Learning pharmacology in nursing school demands students to understand a range of concepts and remember a huge number of facts; both tasks are challenging to many students. To help students think differently about drugs through multiple means of presentation, expression, and engagement of the course content consistent with Universal Design for Learning (CAST, 2011) I instituted a “Poetry of Pharmacology” assignment. Students created an original poem demonstrating analysis and understanding of the essential aspects of a given pharmacological agent. A secondary benefit was to help students remember facts about drugs using creative writing as the vehicle to deliver the technical drug information.
On the first day of class, students were assigned a drug to write a poem about due in 2 weeks. Poems were to be 50 words or less using either an established form (e.g., Haiku, iambic pentameter, or limerick) or free-style. Poetry forms were named, but not reviewed, as awareness of these was assumed to be part of the general fund of knowledge in a baccalaureate degree program; no students asked for clarification. After composing several poems, for artistic and space considerations, required information was limited to: (a) generic name and major indication(s) for the drug and (b) at least three of the following: mechanism of action, adverse effects (common and/or serious and/or notable, as allowed by word count), contraindication(s), and class. Given that shorter poem styles make including more information difficult in the future, I would limit the style to a few choices, increase word limit and require all the above information. Examples of poems were provided (Figures 1–2).
Poem without graphics.
Poem with graphics.
Grading checked the accuracy of poems, and only one student had to revise the poem after grading. Students submitted poems to Blackboard Learning Management System for grading, then to a secure shared cloud-based folder. The assignment was worth 2% of final grade. A brief rubric was created for Teaching assistant (TA) grading, where 3 points were possible with 1 point for both the presence and accuracy of the two required technical sections and 1 point for “good faith poetic effort.” The TA, a PhD student in nursing, forwarded incomplete or inaccurate poems to the instructor for grading. Partial credit was given in only a few cases.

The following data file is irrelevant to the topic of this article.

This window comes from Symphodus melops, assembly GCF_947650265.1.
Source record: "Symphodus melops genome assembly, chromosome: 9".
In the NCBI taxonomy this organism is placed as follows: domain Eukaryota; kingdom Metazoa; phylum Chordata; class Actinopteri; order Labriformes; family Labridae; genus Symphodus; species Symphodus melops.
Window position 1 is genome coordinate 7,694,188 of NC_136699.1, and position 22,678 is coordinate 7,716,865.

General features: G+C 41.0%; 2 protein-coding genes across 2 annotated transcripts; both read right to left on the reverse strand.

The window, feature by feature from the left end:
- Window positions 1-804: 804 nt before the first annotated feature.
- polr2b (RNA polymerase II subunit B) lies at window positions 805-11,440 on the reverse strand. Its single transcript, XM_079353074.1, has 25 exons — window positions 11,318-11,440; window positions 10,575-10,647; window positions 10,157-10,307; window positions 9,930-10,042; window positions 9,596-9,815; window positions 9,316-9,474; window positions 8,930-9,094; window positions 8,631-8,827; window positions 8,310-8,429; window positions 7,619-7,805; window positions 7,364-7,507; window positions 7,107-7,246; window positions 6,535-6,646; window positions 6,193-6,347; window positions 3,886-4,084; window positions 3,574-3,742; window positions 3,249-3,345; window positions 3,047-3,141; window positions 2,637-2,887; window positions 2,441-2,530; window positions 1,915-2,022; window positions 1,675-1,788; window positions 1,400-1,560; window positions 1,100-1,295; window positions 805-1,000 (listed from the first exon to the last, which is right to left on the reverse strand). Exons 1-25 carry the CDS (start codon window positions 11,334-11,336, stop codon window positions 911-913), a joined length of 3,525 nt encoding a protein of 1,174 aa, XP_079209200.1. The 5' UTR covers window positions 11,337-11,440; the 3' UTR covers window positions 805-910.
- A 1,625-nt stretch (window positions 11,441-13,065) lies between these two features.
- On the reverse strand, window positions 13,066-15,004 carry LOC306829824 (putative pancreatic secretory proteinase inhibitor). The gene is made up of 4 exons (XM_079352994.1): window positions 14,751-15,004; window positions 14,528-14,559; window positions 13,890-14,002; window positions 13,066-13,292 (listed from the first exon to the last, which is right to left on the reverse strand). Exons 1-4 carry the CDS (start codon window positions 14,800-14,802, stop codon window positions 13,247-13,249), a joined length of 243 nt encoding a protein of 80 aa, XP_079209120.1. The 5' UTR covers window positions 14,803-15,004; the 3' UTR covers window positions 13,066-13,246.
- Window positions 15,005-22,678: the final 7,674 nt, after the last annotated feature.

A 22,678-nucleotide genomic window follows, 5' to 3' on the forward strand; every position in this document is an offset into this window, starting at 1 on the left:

The primary outcome was to introduce a novel way of thinking about pharmacology, making the first assignment creative writing set a tone of multimodal learning for the semester. Observationally, a few students later in the semester made comments privately or during presentations about knowing a given drug well because it was their poetry assignment. The secondary outcome was to provide a creative study resource for students leveraging the poems of all students into a shared folder. The utility of this was inferred when a group of students volunteered to create an iBook compiling the near 100 poems as a study guide for the final examination.
This activity capitalizes on the Universal Design for Learning key principles of providing multiple means of representation, expression, and engagement (CAST, 2011). Providing a different way of engaging and representing material than typical NCLEX-style questions, coupled with the opportunity to choose the level of creative expression appropriate for themselves, each student could have a meaningful learning experience that helped generalize knowledge while focusing on a single drug. Many of the poems were clever with funny or meaningful graphics included in the submission; it is hoped these elements would help students recall aspects of the medications during stressful testing.
Combing poetry and pharmacology is a unique pairing that asks nursing students to engage challenging material in a novel, creative modality. Recognizing that nurses draw on a range of skills in the practice of nursing, injecting creative thinking into a course with clear “right” and “wrong” answers helps prepare students for the creative thinking that expert nurses use in caring for patients in practice.
Anna L. Paskausky, PhD, FNP-BC
University of Massachusetts Amherst